Hopscotch / 4 disc set / 600 minutes / extras
John Simm, Philip Glenister, Liz White, Dean Andrews
Every so often there comes along a TV show that totally defies your expectations of television and this stunningly good spin on the detective series sees modern day cop Sam Tyler (the brilliant John Simm) get run over and knocked unconscious, when he wakes he is more than a little disturbed to find he is now in 1973 – working with the hard as nails DCI Gene Hunt (Philip Glenister, who in the performance of a lifetime has surely created one of TV’s great characters here, more Jack Regan than Jack Regan, a man who relies on his coppers intuition and his fists to get results).
Sam is able to use his modern day skills to quickly make headway into the team (they believe he has been transferred from Hyde, another suburb of Manchester where the series is set) and he also develops a friendship with young WPC Annie Cartwright (Liz White) but he remains convinced that he is really in a coma and that this “reality” is his brains way of coping, he is determined to do whatever he has to to get back to his own time.
Hanging on to this premise are the storylines themselves with each episode Sam and Gene sparking off each other to solve their cases. Having been lucky enough to recently see the second and final season of this show we know just how good it gets, with its myriad of clues and pointers to what is really going on with Sam in every episode. When everything plays out Life on Mars is going to go down as one of the best TV shows of the year and one of the best TV shows of the modern era, a brilliant candidate for DVD as you need to watch each episode several times to pick up on all the clues and ideas, not to mention the great 70’s soundtrack of course. And there is definitely no truth in the rumour that if you play the CD of Dark Side of the Moon alongside episode one you get to hear the soundtrack from the Wizard of Oz.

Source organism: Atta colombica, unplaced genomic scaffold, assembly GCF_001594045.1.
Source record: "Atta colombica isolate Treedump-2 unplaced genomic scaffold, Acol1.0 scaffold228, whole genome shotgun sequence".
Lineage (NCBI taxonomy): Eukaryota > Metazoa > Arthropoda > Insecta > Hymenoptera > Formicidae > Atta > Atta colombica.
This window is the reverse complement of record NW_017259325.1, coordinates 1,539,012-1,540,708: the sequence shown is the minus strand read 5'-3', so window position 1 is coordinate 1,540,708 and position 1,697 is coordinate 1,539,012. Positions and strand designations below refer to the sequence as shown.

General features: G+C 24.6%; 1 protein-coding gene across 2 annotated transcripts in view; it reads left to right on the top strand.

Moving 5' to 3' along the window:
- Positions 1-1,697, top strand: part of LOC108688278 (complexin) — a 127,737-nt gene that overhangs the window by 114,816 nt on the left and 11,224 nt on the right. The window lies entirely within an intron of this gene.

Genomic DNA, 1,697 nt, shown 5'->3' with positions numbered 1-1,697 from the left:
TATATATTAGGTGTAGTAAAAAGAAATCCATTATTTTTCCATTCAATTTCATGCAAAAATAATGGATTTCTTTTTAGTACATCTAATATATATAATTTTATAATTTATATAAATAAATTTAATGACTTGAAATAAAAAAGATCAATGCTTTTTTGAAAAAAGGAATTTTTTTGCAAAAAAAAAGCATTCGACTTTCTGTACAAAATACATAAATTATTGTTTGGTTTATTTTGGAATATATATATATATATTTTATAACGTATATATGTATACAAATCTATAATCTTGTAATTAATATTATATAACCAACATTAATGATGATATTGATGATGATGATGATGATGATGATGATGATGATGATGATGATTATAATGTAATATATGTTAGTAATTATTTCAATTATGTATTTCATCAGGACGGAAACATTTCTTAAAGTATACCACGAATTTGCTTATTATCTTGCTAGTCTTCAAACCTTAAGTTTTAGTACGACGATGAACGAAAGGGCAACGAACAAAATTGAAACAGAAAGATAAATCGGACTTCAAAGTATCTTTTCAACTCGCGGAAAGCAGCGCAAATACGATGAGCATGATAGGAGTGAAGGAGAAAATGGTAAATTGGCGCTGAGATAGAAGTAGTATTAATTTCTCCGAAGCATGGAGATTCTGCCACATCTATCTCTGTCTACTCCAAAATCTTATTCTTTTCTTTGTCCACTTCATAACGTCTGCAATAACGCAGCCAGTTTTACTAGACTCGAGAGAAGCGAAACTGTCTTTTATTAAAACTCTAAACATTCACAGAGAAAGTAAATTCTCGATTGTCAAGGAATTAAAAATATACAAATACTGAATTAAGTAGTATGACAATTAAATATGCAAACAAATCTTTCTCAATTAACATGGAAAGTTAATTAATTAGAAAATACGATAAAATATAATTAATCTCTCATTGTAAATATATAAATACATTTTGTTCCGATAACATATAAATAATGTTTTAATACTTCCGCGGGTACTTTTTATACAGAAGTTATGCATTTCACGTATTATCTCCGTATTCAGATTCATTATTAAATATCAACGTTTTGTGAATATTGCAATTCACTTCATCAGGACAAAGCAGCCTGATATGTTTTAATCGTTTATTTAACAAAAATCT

Besides being very groovily put together with its retro looking packaging, there are some great extras spread across this four disc set, including 60 minuute documentary Take A Look at the Lawman (full of behind the scenes stuff and cast and crew interviews), a featurette on production designer Paul Sykes called Get Sykes (in homage to Michael Caines Get Carter), there’s a collection of out-takes, a featurette on the music used in the series and audio commentaries on every episode from most of the cast and crew.